People have a hard time understanding whether a coilover is a shock or a spring when, in fact, it’s both. Although that may sound confusing, we have the information you need to demystify this often misunderstood automotive part—plus, you’ll get to learn about lowering springs in the process.
Both parts are generally used for the same purpose—they’re used for lowering a vehicle and improving its handling. However, there are a few differences. In this article, we’ll compare coilovers and lowering springs to help you distinguish between the two and to help you decide which one you should get for your desired application.
What is a Coilover?
A coilover is a shock and coil spring combined into a single assembly. As such, a coilover supports the weight of the vehicle, while also dampening spring oscillations. The design is both lightweight and simple.
Coilover assemblies are used in both OEM and aftermarket applications. In many instances, coilovers are also adjustable and, therefore, can be used to raise or lower the height of a vehicle on demand.
What is a Lowering Spring?
Lowering springs are similar to the stock springs that you find on a vehicle from the factory. The main difference is, they’re shorter.
As you might guess, enthusiasts install lowering springs to drop their car’s ride height closer to the ground. Lowering a vehicle gives it a more aggressive appearance.
Also, a lower center of gravity improves handling characteristics due to the improved aerodynamics.
Unlike coilover assemblies, lowering springs do not contain a shock absorber. Instead, some lowering springs are stand-alone components, while others are integrated into an assembly with a strut, rather than a shock.
Lowering springs are fixed and non-adjustable.
Coilovers vs Springs: What’s the Difference?
Are you still confused about the difference between lowering springs versus coilovers? Then check out the table below.
|Installation||Coilovers often come together as a single assembly. That can make installation easier.||Coil springs must be compressed prior to removal. Compressing the spring can be both difficult and dangerous, especially in a MacPherson strut-style suspension.|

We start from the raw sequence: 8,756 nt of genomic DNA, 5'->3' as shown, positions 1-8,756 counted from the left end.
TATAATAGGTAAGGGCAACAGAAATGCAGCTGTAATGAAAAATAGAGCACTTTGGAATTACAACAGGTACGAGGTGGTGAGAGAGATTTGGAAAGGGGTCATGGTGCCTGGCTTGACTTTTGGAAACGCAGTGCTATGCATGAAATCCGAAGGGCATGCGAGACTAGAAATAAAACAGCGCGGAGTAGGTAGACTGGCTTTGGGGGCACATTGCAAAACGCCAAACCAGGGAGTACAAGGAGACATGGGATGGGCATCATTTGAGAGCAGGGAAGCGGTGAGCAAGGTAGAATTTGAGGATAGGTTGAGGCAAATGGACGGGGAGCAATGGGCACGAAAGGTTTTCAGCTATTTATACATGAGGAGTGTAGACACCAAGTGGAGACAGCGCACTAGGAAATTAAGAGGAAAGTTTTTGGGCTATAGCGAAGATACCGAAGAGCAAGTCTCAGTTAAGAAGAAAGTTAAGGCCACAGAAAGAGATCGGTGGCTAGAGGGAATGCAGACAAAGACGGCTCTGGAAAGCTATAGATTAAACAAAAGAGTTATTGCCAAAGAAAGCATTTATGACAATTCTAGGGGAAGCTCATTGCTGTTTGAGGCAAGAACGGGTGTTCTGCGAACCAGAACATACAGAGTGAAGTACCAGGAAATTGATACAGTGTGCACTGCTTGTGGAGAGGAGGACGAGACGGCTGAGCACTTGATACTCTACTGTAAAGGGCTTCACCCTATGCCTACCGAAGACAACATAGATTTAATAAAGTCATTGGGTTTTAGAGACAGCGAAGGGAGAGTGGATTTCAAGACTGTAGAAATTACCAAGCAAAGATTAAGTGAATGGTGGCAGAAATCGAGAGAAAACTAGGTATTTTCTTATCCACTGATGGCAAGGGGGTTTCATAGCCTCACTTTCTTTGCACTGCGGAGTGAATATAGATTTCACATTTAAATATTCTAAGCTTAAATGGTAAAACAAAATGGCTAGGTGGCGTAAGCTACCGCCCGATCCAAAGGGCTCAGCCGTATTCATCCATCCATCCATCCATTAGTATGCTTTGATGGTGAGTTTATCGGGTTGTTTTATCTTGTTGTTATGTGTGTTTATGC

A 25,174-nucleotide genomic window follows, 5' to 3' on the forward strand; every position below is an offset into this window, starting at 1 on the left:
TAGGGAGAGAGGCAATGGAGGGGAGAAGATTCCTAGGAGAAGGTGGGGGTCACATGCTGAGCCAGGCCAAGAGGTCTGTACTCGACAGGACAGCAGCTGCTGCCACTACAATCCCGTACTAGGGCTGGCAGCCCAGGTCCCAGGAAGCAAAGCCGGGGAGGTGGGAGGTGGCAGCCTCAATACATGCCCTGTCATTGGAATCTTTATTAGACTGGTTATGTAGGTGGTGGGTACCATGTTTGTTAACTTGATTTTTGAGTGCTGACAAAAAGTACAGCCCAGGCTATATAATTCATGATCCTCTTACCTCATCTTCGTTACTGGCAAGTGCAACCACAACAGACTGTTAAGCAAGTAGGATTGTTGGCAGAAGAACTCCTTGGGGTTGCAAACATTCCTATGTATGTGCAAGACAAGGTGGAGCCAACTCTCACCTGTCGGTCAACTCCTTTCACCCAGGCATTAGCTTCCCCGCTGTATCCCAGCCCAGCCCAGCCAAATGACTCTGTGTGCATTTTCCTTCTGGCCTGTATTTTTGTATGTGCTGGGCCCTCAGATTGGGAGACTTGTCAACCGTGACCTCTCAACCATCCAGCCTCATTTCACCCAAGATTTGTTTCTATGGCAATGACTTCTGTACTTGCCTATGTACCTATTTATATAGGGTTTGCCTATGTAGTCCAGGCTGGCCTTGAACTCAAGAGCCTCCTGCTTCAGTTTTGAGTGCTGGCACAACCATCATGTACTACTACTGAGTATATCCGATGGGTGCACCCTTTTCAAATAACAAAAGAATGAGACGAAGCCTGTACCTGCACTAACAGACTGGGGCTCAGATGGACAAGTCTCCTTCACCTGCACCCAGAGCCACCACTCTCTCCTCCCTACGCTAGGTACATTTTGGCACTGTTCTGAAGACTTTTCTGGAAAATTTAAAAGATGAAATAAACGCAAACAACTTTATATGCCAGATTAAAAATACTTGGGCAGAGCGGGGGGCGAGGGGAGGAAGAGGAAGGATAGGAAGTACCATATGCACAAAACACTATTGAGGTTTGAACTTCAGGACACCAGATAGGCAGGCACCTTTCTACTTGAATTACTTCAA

|Price||$300 to $5,000 (depending on your car’s year, model year and make, as well as the brand you opt to purchase)||$109 to $1,100 (depending on your car’s year, model year and make, as well as the brand you opt to purchase)|
|Functionality||Coilovers combine both the shock and spring into a single assembly. The design supports the weight of the vehicle, while also dampening spring oscillations. Many coilovers are adjustable and, therefore, can be used to alter vehicle ride height on demand.||Lowering springs support the weight of the vehicle, while also providing a modified ride height.|
When Should You Get Coilovers?
Adjustable coilovers allow you to alter your car’s ride height on demand. In many instances, to fine-tune the suspension, you can also adjust the dampening rate of the assembly.
Generally, coilovers are more expensive than coil springs. But they also provide a greater level of performance, so, in many cases, you get what you pay for.
When Should You Get Lowering Springs?
If you have a limited budget and want to achieve a lower, more aggressive look for your vehicle, then lowering springs might be the right move for you.
Lowering springs achieve the same goal of lowering your car and improving handling due to a lower center of gravity.